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     With its bright-red winter buds and fall leaves, Sweetbells makes a great replacement for nonnative Burning Bush.  Its sweetly aromatic white spring flowers hang like bells along racimes.   


     Henry's Elfin caterpillars feed on the leaves, and butterflies and native bees drink the nectar.


     Sweetbells' native habitat is in damp woods along streams and near swamps, making it an attractive, no-maintenance shrub for shady, moist spots.  It can take full sun as long as the soil is consistently damp.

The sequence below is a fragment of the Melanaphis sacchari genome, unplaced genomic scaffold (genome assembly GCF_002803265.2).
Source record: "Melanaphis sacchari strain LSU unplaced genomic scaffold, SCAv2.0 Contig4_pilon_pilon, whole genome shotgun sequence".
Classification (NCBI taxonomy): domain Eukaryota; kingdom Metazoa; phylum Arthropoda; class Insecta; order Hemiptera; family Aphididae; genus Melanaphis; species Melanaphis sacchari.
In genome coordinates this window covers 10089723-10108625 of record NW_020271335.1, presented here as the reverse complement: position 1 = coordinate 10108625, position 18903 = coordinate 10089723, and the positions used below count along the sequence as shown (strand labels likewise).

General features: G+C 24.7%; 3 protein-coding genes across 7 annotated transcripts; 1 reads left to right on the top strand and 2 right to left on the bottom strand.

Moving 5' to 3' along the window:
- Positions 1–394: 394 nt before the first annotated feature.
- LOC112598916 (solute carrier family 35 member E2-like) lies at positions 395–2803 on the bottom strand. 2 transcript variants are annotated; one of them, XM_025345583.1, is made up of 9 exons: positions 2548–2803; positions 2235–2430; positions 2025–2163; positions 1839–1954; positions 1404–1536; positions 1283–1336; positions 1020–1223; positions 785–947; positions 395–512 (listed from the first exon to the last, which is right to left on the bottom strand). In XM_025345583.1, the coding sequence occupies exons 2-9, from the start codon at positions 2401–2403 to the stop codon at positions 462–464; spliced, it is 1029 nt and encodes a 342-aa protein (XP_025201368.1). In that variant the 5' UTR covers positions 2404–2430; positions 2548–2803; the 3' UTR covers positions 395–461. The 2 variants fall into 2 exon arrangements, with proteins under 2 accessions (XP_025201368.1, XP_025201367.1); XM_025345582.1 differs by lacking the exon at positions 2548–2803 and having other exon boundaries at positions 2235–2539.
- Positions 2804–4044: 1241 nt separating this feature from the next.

Fun fact: An alternate name, Doghobble, refers to the tangled layers of stems that are difficult to pass through (Cullina, W. Native Trees, Shrubs & Vines, 2002)


     Photo: Doug McGrady

Sweetbells / Doghobble

3 Gallons
    • Latin: Eubotrys racemosa
    • Pollinator value: Medium
    • Height: 3-8 feet; 2-3 feet wide
    • Light: Part to full shade (sun with good moisture)
    • Soil: Moist to wet
    • Bloom: Creamy white, May-June
    • Fruit: Light brown capsules
    • Foliage: Deciduous, bright red fall
    • Pair with: Blueberries, Azaleas
    • Landscape: Along a pond or other moist area; slope; moist, shady woodlands
    • Resistance: Deer
    • More information and native range here
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